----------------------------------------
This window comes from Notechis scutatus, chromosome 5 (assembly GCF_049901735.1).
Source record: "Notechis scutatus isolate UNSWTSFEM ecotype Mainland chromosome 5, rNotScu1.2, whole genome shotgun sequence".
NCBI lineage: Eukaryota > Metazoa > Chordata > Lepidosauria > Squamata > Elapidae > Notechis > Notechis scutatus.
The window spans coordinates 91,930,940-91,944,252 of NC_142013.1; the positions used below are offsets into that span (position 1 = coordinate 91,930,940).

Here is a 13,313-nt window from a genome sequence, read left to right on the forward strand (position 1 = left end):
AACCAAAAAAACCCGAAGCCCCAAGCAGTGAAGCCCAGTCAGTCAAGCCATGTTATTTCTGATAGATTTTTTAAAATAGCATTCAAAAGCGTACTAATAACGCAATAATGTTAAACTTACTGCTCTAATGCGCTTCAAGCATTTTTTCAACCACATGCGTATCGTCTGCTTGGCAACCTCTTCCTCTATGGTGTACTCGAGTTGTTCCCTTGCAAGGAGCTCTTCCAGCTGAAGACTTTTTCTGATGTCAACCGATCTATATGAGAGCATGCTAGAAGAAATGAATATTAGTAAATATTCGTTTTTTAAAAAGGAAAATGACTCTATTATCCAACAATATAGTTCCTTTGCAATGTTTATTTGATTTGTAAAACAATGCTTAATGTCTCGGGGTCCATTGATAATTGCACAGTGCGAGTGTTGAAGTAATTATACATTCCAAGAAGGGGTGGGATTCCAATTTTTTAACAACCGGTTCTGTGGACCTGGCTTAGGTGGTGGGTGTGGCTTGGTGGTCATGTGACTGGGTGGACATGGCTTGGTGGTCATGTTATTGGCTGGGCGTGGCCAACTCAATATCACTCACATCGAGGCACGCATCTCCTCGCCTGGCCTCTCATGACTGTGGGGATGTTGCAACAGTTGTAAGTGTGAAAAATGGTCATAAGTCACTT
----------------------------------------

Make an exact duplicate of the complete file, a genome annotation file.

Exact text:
This window comes from Notechis scutatus, chromosome 5 (assembly GCF_049901735.1).
Source record: "Notechis scutatus isolate UNSWTSFEM ecotype Mainland chromosome 5, rNotScu1.2, whole genome shotgun sequence".
NCBI lineage: Eukaryota > Metazoa > Chordata > Lepidosauria > Squamata > Elapidae > Notechis > Notechis scutatus.
The window spans coordinates 91,930,940-91,944,252 of NC_142013.1; the positions used below are offsets into that span (position 1 = coordinate 91,930,940).

Here is a 13,313-nt window from a genome sequence, read left to right on the forward strand (position 1 = left end):
AACCAAAAAAACCCGAAGCCCCAAGCAGTGAAGCCCAGTCAGTCAAGCCATGTTATTTCTGATAGATTTTTTAAAATAGCATTCAAAAGCGTACTAATAACGCAATAATGTTAAACTTACTGCTCTAATGCGCTTCAAGCATTTTTTCAACCACATGCGTATCGTCTGCTTGGCAACCTCTTCCTCTATGGTGTACTCGAGTTGTTCCCTTGCAAGGAGCTCTTCCAGCTGAAGACTTTTTCTGATGTCAACCGATCTATATGAGAGCATGCTAGAAGAAATGAATATTAGTAAATATTCGTTTTTTAAAAAGGAAAATGACTCTATTATCCAACAATATAGTTCCTTTGCAATGTTTATTTGATTTGTAAAACAATGCTTAATGTCTCGGGGTCCATTGATAATTGCACAGTGCGAGTGTTGAAGTAATTATACATTCCAAGAAGGGGTGGGATTCCAATTTTTTAACAACCGGTTCTGTGGACCTGGCTTAGGTGGTGGGTGTGGCTTGGTGGTCATGTGACTGGGTGGACATGGCTTGGTGGTCATGTTATTGGCTGGGCGTGGCCAACTCAATATCACTCACATCGAGGCACGCATCTCCTCGCCTGGCCTCTCATGACTGTGGGGATGTTGCAACAGTTGTAAGTGTGAAAAATGGTCATAAGTCACTT